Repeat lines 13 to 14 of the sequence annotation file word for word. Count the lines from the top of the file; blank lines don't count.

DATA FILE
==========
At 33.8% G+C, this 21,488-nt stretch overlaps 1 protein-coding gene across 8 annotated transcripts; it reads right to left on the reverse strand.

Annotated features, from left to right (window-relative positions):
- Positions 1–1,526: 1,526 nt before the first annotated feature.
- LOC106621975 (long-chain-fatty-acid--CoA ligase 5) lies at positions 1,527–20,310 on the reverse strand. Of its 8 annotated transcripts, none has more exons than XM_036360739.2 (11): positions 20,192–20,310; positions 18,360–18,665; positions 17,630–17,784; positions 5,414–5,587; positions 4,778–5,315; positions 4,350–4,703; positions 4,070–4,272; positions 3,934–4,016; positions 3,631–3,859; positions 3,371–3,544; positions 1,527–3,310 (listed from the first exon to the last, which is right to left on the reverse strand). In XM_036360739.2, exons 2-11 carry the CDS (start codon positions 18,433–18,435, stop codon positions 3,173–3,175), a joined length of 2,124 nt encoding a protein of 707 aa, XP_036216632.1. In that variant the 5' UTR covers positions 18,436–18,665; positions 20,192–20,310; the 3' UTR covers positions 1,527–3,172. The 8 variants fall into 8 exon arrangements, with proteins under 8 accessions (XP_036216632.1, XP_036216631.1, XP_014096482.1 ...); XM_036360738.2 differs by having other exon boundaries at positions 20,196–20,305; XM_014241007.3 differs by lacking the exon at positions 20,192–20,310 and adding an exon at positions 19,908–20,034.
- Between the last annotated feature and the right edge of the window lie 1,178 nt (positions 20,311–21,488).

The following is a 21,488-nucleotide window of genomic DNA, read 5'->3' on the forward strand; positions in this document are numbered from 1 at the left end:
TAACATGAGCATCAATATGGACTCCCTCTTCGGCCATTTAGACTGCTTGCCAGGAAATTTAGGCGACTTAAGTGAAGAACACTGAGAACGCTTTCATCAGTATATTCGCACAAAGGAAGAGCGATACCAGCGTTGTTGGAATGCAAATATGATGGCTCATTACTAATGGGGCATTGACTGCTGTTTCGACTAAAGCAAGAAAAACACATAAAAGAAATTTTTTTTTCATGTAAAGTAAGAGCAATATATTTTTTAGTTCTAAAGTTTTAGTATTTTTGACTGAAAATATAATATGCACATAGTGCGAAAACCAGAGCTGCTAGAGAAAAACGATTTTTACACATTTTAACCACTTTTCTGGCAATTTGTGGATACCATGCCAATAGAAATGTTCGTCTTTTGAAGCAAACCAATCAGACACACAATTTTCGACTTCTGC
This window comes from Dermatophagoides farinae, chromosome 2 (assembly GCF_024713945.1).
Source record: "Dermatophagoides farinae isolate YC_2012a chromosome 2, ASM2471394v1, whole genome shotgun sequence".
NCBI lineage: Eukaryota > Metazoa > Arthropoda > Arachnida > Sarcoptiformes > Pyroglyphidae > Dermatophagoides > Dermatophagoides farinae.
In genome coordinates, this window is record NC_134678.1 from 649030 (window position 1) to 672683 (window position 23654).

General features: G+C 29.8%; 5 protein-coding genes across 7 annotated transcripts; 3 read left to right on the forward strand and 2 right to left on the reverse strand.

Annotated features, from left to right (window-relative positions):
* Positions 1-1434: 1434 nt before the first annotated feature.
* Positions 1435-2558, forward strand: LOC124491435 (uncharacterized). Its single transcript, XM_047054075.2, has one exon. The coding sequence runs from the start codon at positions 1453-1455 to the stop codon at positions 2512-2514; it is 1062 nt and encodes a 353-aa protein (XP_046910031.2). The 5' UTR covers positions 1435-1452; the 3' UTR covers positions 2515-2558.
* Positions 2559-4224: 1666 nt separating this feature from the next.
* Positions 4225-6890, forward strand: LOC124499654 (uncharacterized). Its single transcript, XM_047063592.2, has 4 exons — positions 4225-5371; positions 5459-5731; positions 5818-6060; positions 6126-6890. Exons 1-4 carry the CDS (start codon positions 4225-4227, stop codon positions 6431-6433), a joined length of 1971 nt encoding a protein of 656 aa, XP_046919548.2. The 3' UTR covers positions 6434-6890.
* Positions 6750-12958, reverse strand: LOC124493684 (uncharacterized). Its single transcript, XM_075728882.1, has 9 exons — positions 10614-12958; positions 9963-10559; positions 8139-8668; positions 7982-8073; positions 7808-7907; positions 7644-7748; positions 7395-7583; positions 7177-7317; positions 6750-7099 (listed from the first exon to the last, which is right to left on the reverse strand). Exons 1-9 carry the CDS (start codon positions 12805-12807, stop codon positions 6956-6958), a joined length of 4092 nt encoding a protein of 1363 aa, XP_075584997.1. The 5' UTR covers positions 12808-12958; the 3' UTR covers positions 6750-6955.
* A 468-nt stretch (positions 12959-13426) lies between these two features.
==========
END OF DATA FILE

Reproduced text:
Annotated features, from left to right (window-relative positions):
* Positions 1-1434: 1434 nt before the first annotated feature.